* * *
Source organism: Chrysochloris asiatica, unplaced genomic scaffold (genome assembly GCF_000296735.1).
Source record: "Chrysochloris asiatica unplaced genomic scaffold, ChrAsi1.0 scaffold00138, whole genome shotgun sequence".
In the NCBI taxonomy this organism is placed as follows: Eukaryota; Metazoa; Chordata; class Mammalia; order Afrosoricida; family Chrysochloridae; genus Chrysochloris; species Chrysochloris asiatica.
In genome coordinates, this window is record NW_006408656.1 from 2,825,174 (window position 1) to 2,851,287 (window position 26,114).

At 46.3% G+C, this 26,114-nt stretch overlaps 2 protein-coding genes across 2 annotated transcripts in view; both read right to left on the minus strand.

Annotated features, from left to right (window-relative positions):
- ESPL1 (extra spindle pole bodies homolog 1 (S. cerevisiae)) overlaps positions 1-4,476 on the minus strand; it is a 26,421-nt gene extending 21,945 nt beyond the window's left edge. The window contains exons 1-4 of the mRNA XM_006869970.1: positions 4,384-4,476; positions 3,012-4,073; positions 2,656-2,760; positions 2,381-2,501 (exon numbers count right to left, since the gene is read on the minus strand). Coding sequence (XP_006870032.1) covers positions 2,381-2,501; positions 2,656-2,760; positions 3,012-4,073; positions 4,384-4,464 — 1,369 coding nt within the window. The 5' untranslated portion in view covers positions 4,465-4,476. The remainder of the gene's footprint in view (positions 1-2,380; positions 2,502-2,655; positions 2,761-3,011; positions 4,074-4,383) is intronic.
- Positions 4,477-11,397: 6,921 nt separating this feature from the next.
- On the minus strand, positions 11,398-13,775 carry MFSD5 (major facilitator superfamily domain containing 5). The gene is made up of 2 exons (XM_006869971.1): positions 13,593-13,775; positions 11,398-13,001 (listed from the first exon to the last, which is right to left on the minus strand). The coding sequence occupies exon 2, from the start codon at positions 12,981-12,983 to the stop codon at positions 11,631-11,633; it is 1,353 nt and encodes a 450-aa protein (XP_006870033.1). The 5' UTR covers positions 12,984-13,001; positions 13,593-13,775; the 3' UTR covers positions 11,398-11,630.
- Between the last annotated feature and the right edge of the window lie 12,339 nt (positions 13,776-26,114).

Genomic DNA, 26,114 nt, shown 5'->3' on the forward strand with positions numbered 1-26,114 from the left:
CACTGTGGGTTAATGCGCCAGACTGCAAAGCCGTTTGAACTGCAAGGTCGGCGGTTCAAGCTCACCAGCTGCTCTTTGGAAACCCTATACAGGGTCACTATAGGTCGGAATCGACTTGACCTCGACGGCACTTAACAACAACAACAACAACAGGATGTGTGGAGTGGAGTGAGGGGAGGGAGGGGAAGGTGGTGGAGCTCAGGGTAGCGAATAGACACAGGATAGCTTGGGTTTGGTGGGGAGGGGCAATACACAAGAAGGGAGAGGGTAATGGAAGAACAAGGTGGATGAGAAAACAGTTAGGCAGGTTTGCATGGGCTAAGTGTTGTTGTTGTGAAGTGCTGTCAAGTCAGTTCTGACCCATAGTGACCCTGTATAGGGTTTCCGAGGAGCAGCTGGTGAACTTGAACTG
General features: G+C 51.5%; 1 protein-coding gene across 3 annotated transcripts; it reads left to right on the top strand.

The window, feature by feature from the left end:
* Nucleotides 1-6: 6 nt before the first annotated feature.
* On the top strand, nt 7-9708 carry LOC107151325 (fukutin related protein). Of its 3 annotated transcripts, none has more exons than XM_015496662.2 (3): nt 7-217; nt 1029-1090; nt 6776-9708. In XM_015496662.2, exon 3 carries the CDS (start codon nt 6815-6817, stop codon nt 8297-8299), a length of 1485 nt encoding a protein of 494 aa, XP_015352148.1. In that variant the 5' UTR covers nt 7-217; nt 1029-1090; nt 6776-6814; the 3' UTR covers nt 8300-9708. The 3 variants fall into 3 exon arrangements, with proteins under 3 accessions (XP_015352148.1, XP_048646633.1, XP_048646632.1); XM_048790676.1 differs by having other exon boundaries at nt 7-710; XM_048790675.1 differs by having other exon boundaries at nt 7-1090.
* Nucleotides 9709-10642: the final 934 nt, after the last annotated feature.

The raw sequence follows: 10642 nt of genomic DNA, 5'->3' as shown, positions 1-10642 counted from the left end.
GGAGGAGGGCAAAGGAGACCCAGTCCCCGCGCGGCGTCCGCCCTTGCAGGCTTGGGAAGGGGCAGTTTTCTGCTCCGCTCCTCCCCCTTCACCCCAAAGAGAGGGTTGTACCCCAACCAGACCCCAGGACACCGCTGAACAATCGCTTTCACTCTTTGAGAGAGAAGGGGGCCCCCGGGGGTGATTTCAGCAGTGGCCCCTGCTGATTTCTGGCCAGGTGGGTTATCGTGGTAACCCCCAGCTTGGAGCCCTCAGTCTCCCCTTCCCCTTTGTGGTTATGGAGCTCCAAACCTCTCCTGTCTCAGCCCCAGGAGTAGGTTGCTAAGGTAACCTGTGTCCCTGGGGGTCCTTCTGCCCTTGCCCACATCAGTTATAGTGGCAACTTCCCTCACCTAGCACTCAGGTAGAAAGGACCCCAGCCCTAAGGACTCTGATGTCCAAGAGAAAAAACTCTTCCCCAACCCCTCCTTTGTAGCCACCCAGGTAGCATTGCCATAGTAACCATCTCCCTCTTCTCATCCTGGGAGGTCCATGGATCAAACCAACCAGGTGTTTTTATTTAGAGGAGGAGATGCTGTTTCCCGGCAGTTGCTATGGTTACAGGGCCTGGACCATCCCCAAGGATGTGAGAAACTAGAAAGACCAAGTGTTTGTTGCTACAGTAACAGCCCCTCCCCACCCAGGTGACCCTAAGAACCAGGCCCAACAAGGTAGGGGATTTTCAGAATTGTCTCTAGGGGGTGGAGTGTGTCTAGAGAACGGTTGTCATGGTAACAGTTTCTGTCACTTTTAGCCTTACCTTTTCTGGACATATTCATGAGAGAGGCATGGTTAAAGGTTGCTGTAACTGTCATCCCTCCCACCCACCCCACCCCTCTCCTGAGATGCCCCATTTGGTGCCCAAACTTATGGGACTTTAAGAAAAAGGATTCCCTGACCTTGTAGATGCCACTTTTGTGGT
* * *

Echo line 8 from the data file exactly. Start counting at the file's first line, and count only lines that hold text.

- Positions 4,477-11,397: 6,921 nt separating this feature from the next.